New Act Adds 160 PFAs to EPA’s to List of TRI-Reportable Chemicals

The National Defense Authorization Act (NDAA) for Fiscal Year 2020 recently added 160 per- and polyfluoroalkyl substances (PFAS) to the list of chemicals covered by the Toxics Release Inventory (TRI) under Section 313 of the Emergency Planning and Community Right-to-Know Act (EPCRA).

This addition creates immediate regulatory requirements for establishments that manufacture, process, or otherwise use the listed PFAS.

Let’s take a look at the background of this act, the specific obligations it creates, and the ways it may affect your business.

Background

As we discussed in a previous post, PFAS are a broad class of synthetic chemicals that have been widely manufactured since the 1940s. They are frequently present in products such as firefighting foams, food packaging, and cooking ware.

Over the years, a growing number of studies have indicated linkages between exposure to PFAS and a various health effects including reproductive and developmental defects, liver and kidney damage, and development of tumors. Concern over the use of PFAS has increased due to recent several instances of significant PFAS contamination, such as a 25-square mile swath in Western Michigan impacted from decades of nearby manufacturing activities.

EPA has already implemented a number of initiatives related to PFAS, as summarized on their PFAS landing page. The US government responded to the growing demand for more action by holding multiple hearings on PFAS during 2019 and proposing dozens of bills, with the new NDAA being the first to pass in both houses.

What’s Happening Now?

The NDAA was signed into law on December 20, 2019 and among its provisions, Section 7321 adds 160 specific PFAS to EPA’s list of TRI-reportable chemicals. The full list of PFAs added to the TRI list is available here.

These additions became effective as of January 1, 2020, meaning establishments that use these chemicals need to track the amounts manufactured, processed or otherwise used over the course of 2020 to determine their applicability. Establishments with PFAS quantities that exceed the reporting thresholds will need to include those PFAS on their 2020 calendar year TRI/Form R reports and submit them by July 1, 2021.

Here, it’s important to note that while TRI reporting thresholds for most chemicals are 10,000 pounds (for otherwise used) or 25,000 pounds (for manufactured or processed), the reporting threshold for PFAS in all 3 usage categories is only 100 pounds. Therefore, significantly lower quantities of these chemicals will trigger TRI reporting requirements — underscoring the need for establishments to ensure accurate tracking of inventory, throughput and environmental releases.

The NDAA also includes a mechanism to automatically add new PFAS to the TRI list following certain EPA actions. For example, Section 7321(c) states that whenever EPA finalizes a toxicity value for a PFA, that PFA will be added to the TRI list on January 1 of the following calendar year.

It should be noted that EPA separately issued an Advanced Notice of Proposed Rulemaking (ANPR) on December 4, 2019 to solicit input from stakeholders on future rulemakings regarding addition of PFAS to the TRI list. Specific feedback requested includes information on categorization of PFAS, toxicology and appropriate reporting thresholds.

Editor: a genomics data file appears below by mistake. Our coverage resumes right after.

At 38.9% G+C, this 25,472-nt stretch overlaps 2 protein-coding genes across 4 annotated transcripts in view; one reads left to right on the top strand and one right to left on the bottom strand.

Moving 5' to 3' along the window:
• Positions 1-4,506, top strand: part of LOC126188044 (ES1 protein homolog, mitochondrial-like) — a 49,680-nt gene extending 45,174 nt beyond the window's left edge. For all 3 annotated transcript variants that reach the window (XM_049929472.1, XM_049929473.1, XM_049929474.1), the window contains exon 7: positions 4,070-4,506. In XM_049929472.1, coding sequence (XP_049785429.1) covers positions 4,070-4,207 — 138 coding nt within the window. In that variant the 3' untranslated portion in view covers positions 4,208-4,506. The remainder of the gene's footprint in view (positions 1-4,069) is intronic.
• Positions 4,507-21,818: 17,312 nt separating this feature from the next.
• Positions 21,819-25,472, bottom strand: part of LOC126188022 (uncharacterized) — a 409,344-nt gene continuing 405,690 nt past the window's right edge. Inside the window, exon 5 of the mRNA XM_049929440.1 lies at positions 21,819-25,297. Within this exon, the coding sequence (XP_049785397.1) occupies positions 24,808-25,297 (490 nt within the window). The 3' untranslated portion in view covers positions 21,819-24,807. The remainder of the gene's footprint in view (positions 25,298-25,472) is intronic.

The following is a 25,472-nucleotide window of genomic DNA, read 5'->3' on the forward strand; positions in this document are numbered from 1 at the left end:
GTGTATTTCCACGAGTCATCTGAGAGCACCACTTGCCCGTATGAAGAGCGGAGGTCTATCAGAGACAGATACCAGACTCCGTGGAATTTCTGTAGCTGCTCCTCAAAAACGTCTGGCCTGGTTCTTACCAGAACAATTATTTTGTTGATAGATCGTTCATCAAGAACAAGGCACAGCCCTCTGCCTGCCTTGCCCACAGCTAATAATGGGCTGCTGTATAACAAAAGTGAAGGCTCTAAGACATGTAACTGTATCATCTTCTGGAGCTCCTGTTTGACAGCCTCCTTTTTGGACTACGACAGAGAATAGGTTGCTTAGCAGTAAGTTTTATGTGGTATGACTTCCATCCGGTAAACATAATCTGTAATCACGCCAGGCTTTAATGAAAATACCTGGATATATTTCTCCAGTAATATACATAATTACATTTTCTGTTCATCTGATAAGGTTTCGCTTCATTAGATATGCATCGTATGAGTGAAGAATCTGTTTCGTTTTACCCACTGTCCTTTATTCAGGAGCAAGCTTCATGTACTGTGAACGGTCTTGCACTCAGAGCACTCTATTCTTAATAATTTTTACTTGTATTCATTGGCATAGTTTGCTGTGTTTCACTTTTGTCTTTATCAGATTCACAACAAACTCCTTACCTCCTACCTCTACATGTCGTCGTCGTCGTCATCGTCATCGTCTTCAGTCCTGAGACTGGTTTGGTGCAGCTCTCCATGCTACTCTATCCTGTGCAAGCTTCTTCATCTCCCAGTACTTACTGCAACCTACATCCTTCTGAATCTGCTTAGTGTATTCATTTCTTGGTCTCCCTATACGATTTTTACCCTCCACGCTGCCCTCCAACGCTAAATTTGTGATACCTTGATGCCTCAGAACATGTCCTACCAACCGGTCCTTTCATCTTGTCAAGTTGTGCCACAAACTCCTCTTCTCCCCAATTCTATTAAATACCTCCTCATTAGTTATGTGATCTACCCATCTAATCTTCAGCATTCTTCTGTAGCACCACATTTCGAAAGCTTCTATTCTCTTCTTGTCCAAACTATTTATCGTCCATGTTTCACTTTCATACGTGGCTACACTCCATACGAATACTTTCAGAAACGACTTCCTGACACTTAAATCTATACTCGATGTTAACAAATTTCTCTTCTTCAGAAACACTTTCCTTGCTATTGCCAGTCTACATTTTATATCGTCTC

So, to sum it all up, we have 160 PFAS already added to the TRI list for FY 2020, a mechanism in place for automatically adding more PFAS to the list, and active PFAS review processes to determine additional restrictions, some of which may eventually add more PFAS to the list of TRI chemicals.

What Do I Need to Do?

There is definitely a lot of current activity related to PFAS with regard to TRI reporting, and there’s every indication that there will be even more to come. It’s important that affected facilities waste no time getting a handle on PFAS usage in your establishment.

The first step is to know whether or not you’re using any of the 160 PFAS that have just been added to the TRI list. That means having ingredient-level visibility into your chemical inventory, since product names often don’t provide many clues regarding the actual ingredients such as the presence of PFAS.

The next step is to make sure you have an effective system for tracking the movements of PFAS through your establishment. This means determining how much of your TRI-listed PFAS were otherwise used, manufactured or processed during the calendar year, and being able to accurately calculate whether those usages exceed the 100-pound reporting threshold for individual PFAS.

Let VelocityEHS Help!

Having the right tools in place will go a long way to help you maintain compliance with current and future TRI reporting requirements for PFAS. Our MSDSonline SDS & Chemical management solutions offer easy management of your chemical inventory and SDS library, with the capability of providing 24/7 access to SDSs for your entire workforce. Sophisticated ingredient indexing features make your chemical inventory visible right down to the ingredient level, giving you the ability to identify whether you use TRI-listed PFAS in your establishment, and track whether usages exceed reporting thresholds.

If you need help just getting started on figuring out if you have PFAS in your facility, we can help you there too with our On-Site Chemical Inventory Audit service. Our experts will come to your facility to conduct a thorough chemical inventory audit, comparing your physical inventory against your SDS library and identifying any gaps that may exist. If you’re missing any SDSs, we can help you quickly and easily obtain those, too.

To learn more about how VelocityEHS can help your business, contact us today!

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